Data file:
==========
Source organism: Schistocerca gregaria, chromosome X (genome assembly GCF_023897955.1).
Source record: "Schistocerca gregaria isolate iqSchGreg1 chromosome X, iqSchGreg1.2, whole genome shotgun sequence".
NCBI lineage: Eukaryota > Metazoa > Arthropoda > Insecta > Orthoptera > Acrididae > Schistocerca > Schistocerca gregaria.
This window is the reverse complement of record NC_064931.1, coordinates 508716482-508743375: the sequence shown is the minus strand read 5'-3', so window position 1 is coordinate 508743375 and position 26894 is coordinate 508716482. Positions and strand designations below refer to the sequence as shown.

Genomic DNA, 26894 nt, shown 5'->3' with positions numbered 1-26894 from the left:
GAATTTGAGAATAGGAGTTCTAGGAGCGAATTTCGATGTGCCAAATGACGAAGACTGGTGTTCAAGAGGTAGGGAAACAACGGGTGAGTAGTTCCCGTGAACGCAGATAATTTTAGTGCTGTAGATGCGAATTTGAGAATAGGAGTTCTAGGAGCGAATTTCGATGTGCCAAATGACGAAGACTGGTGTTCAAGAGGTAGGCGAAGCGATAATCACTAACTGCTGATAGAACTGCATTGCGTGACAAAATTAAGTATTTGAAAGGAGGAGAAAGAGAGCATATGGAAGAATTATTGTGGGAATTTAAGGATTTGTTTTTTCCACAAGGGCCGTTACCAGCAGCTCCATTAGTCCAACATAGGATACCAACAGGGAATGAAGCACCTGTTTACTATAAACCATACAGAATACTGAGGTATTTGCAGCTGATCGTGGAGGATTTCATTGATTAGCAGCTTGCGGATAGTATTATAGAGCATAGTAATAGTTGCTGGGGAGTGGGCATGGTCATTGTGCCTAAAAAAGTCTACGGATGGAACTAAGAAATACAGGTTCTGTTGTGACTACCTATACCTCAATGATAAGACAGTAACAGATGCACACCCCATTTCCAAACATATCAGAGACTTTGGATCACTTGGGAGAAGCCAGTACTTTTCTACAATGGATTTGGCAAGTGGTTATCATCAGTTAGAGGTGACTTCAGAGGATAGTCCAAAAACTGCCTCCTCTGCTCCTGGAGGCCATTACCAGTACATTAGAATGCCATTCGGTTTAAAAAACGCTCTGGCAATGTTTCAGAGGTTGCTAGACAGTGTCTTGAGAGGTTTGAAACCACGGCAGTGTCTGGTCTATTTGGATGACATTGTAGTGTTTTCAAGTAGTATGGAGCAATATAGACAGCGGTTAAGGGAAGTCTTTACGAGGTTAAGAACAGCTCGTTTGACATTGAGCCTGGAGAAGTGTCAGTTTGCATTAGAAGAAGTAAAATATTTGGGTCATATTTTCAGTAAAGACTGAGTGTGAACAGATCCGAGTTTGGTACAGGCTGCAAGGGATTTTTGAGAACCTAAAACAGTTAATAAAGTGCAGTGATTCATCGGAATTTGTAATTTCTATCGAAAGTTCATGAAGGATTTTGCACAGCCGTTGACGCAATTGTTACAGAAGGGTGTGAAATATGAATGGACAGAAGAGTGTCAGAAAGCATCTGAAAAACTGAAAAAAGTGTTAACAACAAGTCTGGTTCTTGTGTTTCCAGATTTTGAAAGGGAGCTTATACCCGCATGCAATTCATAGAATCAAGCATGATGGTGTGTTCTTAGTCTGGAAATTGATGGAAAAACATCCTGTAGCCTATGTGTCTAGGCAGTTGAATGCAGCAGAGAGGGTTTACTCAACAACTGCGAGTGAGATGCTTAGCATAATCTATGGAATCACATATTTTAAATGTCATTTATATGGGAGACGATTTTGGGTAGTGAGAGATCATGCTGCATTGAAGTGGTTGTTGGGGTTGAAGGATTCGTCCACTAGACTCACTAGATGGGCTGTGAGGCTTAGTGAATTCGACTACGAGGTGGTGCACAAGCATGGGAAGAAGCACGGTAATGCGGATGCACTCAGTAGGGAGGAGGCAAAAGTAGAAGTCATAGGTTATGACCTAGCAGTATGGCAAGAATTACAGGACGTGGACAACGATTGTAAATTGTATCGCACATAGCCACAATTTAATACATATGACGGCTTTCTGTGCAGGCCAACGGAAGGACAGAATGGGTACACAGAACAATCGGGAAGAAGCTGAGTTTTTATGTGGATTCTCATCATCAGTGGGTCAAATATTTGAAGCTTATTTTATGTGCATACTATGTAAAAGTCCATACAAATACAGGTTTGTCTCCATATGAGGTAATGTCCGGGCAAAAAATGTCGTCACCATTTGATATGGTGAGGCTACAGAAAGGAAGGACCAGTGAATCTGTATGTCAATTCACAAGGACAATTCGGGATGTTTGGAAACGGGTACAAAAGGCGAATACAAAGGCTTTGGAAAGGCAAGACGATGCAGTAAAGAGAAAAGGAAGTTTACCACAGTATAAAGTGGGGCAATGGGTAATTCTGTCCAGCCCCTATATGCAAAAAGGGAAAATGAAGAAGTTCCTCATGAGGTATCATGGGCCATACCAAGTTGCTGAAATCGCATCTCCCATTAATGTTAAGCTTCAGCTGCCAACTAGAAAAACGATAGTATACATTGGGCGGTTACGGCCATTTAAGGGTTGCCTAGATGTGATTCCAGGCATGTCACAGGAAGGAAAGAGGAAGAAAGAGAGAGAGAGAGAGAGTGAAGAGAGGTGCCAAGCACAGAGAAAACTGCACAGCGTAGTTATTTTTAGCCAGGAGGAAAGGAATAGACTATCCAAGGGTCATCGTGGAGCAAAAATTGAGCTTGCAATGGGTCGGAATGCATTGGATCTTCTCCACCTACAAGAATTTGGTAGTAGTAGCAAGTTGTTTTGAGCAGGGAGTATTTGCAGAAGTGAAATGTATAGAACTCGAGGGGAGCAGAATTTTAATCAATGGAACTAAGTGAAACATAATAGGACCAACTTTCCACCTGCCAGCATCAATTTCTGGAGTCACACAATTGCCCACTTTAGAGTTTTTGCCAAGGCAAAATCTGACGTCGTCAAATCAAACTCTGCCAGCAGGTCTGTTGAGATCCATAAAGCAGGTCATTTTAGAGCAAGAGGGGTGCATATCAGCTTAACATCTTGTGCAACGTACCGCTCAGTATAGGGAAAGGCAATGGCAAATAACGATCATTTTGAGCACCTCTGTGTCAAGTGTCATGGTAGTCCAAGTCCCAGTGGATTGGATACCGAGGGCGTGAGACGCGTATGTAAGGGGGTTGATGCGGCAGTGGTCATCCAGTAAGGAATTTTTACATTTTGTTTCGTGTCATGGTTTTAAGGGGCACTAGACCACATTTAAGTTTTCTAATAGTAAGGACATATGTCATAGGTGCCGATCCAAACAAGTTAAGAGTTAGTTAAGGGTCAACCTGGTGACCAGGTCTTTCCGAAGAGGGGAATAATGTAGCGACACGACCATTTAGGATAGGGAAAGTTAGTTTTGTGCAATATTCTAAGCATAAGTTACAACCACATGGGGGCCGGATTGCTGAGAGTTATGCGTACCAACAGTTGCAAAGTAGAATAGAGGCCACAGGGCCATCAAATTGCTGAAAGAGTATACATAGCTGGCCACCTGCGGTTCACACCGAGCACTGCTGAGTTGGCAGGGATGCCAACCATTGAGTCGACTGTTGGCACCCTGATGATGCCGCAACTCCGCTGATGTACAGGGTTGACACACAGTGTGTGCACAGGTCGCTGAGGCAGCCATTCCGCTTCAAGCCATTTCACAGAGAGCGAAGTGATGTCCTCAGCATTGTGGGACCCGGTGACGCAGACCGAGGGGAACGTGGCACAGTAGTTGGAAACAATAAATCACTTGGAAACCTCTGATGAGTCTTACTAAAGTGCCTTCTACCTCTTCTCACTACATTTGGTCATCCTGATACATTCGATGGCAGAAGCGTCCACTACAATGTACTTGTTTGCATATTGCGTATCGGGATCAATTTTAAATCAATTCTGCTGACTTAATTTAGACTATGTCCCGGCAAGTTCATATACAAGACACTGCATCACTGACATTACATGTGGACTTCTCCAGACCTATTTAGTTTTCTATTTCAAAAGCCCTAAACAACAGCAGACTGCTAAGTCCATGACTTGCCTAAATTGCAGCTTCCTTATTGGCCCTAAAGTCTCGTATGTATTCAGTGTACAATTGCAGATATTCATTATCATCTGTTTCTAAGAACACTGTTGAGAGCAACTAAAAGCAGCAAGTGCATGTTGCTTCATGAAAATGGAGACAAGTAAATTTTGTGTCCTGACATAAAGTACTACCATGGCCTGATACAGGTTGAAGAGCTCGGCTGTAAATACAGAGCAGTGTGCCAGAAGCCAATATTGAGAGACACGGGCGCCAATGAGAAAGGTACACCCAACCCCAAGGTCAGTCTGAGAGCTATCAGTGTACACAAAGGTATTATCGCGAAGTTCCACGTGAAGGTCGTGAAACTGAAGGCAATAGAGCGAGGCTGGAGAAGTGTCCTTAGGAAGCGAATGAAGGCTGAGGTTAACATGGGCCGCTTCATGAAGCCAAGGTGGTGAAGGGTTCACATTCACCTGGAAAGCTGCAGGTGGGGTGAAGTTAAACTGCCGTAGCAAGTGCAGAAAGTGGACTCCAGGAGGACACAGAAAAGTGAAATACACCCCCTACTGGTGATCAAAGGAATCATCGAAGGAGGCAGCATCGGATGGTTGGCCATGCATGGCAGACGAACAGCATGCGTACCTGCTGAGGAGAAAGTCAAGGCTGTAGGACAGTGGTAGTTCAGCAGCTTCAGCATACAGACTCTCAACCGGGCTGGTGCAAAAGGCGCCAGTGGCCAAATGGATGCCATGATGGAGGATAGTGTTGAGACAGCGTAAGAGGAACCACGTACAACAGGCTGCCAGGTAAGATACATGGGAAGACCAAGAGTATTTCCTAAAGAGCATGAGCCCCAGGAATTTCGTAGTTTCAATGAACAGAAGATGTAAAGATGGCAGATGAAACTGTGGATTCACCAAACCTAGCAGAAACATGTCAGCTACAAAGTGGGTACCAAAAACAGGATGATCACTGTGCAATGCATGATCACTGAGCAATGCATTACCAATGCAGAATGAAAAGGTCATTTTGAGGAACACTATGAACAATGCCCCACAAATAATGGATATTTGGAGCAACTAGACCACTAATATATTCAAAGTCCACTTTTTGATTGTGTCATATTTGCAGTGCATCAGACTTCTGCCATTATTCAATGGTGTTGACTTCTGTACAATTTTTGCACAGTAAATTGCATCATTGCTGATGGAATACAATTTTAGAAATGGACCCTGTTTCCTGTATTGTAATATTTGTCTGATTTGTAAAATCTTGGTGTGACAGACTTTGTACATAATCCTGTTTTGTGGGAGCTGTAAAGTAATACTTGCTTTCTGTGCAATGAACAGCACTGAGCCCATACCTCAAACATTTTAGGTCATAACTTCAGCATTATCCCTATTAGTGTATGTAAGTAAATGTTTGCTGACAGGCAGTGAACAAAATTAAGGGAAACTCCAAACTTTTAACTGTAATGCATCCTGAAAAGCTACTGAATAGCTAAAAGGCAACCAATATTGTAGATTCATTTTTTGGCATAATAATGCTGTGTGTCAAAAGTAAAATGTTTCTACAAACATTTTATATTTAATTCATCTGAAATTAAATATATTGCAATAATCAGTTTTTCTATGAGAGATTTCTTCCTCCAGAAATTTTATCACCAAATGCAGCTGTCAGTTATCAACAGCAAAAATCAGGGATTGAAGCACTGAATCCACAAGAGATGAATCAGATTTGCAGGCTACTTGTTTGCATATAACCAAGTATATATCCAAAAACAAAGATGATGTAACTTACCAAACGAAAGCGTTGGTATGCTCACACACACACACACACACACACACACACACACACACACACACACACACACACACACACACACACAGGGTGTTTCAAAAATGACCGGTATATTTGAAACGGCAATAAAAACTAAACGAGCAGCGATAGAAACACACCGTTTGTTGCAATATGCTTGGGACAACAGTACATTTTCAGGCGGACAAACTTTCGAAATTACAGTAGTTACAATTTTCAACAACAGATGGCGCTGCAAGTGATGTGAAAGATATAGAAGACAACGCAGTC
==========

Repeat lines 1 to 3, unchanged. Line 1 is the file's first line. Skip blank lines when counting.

Source organism: Schistocerca gregaria, chromosome X (genome assembly GCF_023897955.1).
Source record: "Schistocerca gregaria isolate iqSchGreg1 chromosome X, iqSchGreg1.2, whole genome shotgun sequence".
NCBI lineage: Eukaryota > Metazoa > Arthropoda > Insecta > Orthoptera > Acrididae > Schistocerca > Schistocerca gregaria.